So when asked, "why do you wallow in your pain?" I used to say, “because I grieve for what I could’ve been, inevitably ending the conversation and putting a reassuring stamp of purpose for all of the performances I did.”

Sad girls

Photo from Sofia Coppola, Archive MACK/Dazed Digital

Photo from Sofia Coppola, Archive MACK/Dazed Digital

The Sad Girl Phenomenon, as we know it, plagued the dark-cyan space of Tumblr like a swarm of butterflies. Everyone deemed the sad girls the pretty, emotional ones with great abyssal depth that no one can reach. On Tumblr and Twitter, being a sad girl is to be adorned in messy mascara, preach countless quotes from movies like The Virgin Suicides or Girl, Interrupted, and have crushed cigarettes with lipstick marks at hand, with either Mitski and Fiona Apple playing in the background.

The sad girls of the internet, by pathologizing their depression through artful and media associations, have created a collective psychic voice that has evolved and is currently gracing us today with Sotce-inspired contents, Rayne Fisher-Quann’s Internet Princess Substack, and of course, the classic Manic Pixie Dream Girl trope.

In a video essay by OliSUNvia on YouTube, she critiqued this dilemma on the desire for sadness to be tragically beautiful. It went to the lengths of scrutinizing its history and philosophies from Nietzche. It details that people came without a set of morals intact, instead we used to feel things and do them merely for the sake of it. The medieval period ordered torture and inflicted pain just to be wicked and cruel without a cause, and that is where the concept of guilt originated — I’m just sad to be sad, what of it then? It’s a hard pill to swallow: art created from sadness is an undoubted sale — that the grief, regrets, and losses are wasted if not aestheticized, which often renders people’s sadness as merely pretentious.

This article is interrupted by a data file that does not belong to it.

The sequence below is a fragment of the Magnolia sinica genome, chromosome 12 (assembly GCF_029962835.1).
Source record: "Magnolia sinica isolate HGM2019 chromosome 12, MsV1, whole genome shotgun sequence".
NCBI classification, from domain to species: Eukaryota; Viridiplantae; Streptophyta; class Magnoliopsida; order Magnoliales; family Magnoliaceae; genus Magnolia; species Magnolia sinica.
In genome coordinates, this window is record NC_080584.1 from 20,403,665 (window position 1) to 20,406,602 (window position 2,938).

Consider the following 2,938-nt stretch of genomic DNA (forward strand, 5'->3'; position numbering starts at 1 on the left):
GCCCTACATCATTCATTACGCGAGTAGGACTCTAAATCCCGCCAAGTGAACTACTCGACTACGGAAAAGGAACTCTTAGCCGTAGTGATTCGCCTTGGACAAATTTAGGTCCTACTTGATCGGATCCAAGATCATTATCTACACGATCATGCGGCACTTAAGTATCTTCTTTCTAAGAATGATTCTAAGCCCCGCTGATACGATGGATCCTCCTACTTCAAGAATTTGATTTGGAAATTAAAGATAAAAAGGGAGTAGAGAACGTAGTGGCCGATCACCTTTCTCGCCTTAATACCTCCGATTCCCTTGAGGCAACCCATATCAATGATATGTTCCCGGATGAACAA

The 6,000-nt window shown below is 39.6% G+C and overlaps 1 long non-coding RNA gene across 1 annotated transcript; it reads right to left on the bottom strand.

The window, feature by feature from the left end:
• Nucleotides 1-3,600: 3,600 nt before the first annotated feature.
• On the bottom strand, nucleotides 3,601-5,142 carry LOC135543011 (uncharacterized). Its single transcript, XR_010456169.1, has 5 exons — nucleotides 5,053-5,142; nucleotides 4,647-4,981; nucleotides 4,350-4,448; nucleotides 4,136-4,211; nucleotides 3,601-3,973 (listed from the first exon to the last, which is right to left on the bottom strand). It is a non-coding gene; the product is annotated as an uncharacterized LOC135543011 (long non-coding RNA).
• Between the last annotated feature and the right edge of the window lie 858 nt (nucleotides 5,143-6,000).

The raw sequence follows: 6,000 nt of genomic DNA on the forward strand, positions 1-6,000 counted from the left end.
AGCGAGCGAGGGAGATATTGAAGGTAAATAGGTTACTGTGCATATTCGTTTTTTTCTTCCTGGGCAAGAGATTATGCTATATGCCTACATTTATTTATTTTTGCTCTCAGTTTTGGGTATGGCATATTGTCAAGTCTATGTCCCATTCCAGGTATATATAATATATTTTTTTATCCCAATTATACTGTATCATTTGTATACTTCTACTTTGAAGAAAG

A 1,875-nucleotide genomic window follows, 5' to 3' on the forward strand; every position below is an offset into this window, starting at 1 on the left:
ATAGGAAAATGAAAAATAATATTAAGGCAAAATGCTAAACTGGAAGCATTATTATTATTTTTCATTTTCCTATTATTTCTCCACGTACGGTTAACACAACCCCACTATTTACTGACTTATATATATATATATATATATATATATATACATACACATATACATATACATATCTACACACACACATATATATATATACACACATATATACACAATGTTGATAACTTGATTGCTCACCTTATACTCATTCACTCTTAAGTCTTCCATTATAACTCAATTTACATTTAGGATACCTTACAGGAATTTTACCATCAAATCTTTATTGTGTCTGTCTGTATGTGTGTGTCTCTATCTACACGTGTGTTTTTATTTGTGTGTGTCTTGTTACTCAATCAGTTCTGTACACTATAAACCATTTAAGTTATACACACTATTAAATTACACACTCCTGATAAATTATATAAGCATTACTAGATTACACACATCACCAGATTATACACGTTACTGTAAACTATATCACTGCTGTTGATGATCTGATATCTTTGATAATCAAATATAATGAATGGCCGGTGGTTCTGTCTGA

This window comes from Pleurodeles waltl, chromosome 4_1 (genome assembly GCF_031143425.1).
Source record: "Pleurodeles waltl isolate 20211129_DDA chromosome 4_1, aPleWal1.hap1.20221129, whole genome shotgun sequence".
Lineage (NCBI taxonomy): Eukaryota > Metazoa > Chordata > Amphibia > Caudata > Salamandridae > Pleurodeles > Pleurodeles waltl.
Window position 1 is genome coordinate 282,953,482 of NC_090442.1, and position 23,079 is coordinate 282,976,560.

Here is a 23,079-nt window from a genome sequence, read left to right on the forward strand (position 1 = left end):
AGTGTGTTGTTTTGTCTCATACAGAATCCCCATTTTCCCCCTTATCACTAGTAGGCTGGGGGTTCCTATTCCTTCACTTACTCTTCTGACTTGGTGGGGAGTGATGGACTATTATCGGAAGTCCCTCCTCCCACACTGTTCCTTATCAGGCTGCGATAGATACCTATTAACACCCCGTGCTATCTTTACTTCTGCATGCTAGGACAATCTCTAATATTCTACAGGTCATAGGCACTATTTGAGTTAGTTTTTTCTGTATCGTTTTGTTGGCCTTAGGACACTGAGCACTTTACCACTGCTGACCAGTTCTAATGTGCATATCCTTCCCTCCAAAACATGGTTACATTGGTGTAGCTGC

It’s sad because it’s an identity now, and yet, despite the criticism and disdain, there exists a keen gentleness from knowing that there are others that do the same.